LEE I definitely had to tap into my childhood memories of having played these games. I also spent a lot of time studying the script. Director Hwang tends to write his lines in a very simple way, but he still has those hidden meanings in between. I had to spend my time reading into his intentions.
What did the recognition of the show tell you about what audiences want to see?
LEE I look forward to more Korean films and TV shows and content meeting global audiences. On a personal note, I truly hope that even more interest would be sent my way as I plan for what comes next for me. I’ve always been a hard worker, but now I’m more aware of the global audience, which makes the work even harder.
HWANG This is something that a lot of industry insiders and people in Hollywood have said about Squid Game, with the arrival of [streamers] and how they’re such huge game-changers. I believe Squid Game is the very first proven case where a non-English-language show was able to meet so many global audiences worldwide and be such a huge success through the platform. Squid Game shows it doesn’t have [to have a] huge Hollywood budget and a Hollywood star cast. We’ve shown that when you have great creators working with a great cast and a great team, great stories can be successful and can come from anywhere. It’s meaningful that we were able to send this message to the [world]. Squid Game has presented a new opportunity, new possibility, new confidence to the global entertainment industry.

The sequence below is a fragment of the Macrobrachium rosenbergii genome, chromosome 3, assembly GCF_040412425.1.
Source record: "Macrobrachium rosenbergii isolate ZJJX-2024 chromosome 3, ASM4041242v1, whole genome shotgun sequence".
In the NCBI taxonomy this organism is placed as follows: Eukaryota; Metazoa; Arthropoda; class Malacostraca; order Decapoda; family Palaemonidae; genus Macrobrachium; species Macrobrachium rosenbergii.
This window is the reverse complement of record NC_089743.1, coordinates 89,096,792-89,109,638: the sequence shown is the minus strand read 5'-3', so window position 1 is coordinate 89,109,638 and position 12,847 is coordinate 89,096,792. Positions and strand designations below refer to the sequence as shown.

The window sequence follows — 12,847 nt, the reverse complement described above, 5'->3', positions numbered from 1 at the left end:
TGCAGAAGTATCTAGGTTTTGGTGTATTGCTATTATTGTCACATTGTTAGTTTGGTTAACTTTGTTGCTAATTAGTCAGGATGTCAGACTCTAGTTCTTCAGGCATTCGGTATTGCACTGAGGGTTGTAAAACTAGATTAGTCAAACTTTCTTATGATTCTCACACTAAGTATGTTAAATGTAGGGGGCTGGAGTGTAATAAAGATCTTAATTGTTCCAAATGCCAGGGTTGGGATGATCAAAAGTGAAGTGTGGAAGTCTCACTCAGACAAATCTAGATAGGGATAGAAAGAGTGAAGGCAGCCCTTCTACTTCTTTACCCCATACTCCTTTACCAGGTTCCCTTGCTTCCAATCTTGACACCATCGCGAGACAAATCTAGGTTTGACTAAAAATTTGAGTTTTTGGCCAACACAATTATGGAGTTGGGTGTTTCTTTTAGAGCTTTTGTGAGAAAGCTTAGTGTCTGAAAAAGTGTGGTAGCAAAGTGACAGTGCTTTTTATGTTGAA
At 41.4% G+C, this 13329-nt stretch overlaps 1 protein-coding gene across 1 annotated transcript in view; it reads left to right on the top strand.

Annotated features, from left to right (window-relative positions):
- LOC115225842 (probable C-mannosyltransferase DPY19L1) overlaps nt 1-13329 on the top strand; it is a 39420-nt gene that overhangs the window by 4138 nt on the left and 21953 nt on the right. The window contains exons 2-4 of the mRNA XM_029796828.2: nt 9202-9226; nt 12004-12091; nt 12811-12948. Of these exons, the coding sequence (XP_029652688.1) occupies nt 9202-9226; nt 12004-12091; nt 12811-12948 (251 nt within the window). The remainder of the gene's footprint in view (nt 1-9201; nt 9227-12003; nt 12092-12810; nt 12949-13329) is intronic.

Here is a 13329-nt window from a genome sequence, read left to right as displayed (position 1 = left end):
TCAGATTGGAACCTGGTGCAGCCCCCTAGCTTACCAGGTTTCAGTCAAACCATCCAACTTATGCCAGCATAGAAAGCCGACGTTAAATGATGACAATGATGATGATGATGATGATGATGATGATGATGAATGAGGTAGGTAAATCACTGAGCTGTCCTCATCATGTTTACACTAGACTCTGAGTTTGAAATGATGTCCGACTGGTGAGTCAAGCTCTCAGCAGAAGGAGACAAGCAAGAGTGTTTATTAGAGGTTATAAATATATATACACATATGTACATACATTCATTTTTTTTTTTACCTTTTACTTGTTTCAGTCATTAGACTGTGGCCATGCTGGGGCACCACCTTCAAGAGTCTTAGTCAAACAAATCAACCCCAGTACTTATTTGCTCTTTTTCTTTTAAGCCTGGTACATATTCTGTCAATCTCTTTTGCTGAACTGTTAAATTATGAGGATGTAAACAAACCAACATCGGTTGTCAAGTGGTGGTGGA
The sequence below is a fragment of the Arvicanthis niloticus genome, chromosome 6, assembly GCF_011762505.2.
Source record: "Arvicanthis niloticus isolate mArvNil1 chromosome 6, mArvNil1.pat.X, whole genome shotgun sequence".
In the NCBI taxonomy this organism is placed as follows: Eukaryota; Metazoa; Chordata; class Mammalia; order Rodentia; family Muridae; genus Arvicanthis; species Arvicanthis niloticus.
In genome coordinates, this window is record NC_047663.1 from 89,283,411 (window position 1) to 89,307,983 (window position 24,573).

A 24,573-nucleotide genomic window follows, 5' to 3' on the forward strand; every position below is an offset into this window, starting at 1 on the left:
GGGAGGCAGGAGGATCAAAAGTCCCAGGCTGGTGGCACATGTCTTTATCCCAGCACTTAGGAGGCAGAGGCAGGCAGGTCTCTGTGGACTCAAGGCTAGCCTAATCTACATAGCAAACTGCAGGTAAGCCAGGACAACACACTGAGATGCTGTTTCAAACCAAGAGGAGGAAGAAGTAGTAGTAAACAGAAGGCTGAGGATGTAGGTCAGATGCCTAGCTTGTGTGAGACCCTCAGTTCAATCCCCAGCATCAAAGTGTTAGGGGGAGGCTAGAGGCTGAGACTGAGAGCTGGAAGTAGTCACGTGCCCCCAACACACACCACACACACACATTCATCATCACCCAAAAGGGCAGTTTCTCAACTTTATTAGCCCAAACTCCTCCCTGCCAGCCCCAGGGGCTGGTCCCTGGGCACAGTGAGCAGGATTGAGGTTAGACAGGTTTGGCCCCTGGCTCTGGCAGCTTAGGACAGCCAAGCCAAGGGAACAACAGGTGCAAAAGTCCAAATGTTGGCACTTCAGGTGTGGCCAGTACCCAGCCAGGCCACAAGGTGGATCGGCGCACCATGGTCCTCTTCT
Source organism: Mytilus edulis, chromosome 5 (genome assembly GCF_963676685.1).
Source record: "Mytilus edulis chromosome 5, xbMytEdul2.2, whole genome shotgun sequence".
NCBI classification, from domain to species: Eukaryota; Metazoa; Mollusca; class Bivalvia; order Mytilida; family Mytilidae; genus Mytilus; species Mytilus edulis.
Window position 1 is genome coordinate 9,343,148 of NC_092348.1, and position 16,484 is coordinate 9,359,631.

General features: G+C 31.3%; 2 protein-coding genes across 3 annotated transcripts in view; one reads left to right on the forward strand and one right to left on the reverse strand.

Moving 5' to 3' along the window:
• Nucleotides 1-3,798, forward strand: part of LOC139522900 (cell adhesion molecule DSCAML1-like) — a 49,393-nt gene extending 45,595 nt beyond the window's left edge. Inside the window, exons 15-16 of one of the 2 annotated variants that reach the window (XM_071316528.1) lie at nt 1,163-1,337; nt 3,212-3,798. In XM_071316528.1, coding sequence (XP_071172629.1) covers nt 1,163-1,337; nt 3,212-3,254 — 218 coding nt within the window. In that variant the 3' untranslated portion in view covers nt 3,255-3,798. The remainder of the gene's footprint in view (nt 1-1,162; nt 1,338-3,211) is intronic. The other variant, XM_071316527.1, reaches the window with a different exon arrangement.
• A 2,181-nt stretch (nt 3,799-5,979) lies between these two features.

Interview edited for length and clarity.
This story first appeared in a June stand-alone issue of The Hollywood Reporter magazine. To receive the magazine, click here to subscribe.